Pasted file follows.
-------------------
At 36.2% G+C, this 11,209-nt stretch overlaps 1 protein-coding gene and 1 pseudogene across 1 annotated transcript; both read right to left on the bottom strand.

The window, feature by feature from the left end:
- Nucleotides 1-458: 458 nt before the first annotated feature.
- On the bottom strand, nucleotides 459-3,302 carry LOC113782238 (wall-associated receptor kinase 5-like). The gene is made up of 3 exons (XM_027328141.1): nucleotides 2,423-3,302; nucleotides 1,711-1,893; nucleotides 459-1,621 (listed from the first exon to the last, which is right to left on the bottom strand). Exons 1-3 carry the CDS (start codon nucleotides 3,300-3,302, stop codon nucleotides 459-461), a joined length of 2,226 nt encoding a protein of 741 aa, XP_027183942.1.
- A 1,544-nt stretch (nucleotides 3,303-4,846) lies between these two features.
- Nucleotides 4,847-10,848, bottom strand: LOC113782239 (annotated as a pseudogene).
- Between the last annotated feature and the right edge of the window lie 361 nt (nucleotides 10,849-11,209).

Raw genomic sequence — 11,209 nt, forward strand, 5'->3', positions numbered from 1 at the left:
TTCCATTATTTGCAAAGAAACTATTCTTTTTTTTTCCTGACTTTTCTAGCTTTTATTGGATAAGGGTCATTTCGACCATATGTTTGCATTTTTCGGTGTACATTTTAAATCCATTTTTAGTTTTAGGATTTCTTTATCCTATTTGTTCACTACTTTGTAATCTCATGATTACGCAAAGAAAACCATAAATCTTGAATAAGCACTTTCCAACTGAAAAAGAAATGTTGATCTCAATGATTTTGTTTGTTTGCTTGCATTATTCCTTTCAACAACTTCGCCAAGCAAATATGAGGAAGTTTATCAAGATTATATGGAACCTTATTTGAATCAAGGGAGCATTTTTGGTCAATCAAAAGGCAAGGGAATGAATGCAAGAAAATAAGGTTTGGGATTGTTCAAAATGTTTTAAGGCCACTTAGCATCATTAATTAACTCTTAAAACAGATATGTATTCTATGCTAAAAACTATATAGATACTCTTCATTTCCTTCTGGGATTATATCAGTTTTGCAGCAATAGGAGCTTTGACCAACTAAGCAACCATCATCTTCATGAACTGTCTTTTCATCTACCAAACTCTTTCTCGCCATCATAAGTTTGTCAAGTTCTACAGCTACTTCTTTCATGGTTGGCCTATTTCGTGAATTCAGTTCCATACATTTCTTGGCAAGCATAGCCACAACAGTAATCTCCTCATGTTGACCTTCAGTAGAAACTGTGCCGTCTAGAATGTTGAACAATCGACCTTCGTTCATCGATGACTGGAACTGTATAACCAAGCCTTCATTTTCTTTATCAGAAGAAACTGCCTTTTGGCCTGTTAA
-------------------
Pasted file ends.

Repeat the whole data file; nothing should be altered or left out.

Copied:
At 36.2% G+C, this 11,209-nt stretch overlaps 1 protein-coding gene and 1 pseudogene across 1 annotated transcript; both read right to left on the bottom strand.

The window, feature by feature from the left end:
- Nucleotides 1-458: 458 nt before the first annotated feature.
- On the bottom strand, nucleotides 459-3,302 carry LOC113782238 (wall-associated receptor kinase 5-like). The gene is made up of 3 exons (XM_027328141.1): nucleotides 2,423-3,302; nucleotides 1,711-1,893; nucleotides 459-1,621 (listed from the first exon to the last, which is right to left on the bottom strand). Exons 1-3 carry the CDS (start codon nucleotides 3,300-3,302, stop codon nucleotides 459-461), a joined length of 2,226 nt encoding a protein of 741 aa, XP_027183942.1.
- A 1,544-nt stretch (nucleotides 3,303-4,846) lies between these two features.
- Nucleotides 4,847-10,848, bottom strand: LOC113782239 (annotated as a pseudogene).
- Between the last annotated feature and the right edge of the window lie 361 nt (nucleotides 10,849-11,209).

Raw genomic sequence — 11,209 nt, forward strand, 5'->3', positions numbered from 1 at the left:
TTCCATTATTTGCAAAGAAACTATTCTTTTTTTTTCCTGACTTTTCTAGCTTTTATTGGATAAGGGTCATTTCGACCATATGTTTGCATTTTTCGGTGTACATTTTAAATCCATTTTTAGTTTTAGGATTTCTTTATCCTATTTGTTCACTACTTTGTAATCTCATGATTACGCAAAGAAAACCATAAATCTTGAATAAGCACTTTCCAACTGAAAAAGAAATGTTGATCTCAATGATTTTGTTTGTTTGCTTGCATTATTCCTTTCAACAACTTCGCCAAGCAAATATGAGGAAGTTTATCAAGATTATATGGAACCTTATTTGAATCAAGGGAGCATTTTTGGTCAATCAAAAGGCAAGGGAATGAATGCAAGAAAATAAGGTTTGGGATTGTTCAAAATGTTTTAAGGCCACTTAGCATCATTAATTAACTCTTAAAACAGATATGTATTCTATGCTAAAAACTATATAGATACTCTTCATTTCCTTCTGGGATTATATCAGTTTTGCAGCAATAGGAGCTTTGACCAACTAAGCAACCATCATCTTCATGAACTGTCTTTTCATCTACCAAACTCTTTCTCGCCATCATAAGTTTGTCAAGTTCTACAGCTACTTCTTTCATGGTTGGCCTATTTCGTGAATTCAGTTCCATACATTTCTTGGCAAGCATAGCCACAACAGTAATCTCCTCATGTTGACCTTCAGTAGAAACTGTGCCGTCTAGAATGTTGAACAATCGACCTTCGTTCATCGATGACTGGAACTGTATAACCAAGCCTTCATTTTCTTTATCAGAAGAAACTGCCTTTTGGCCTGTTAA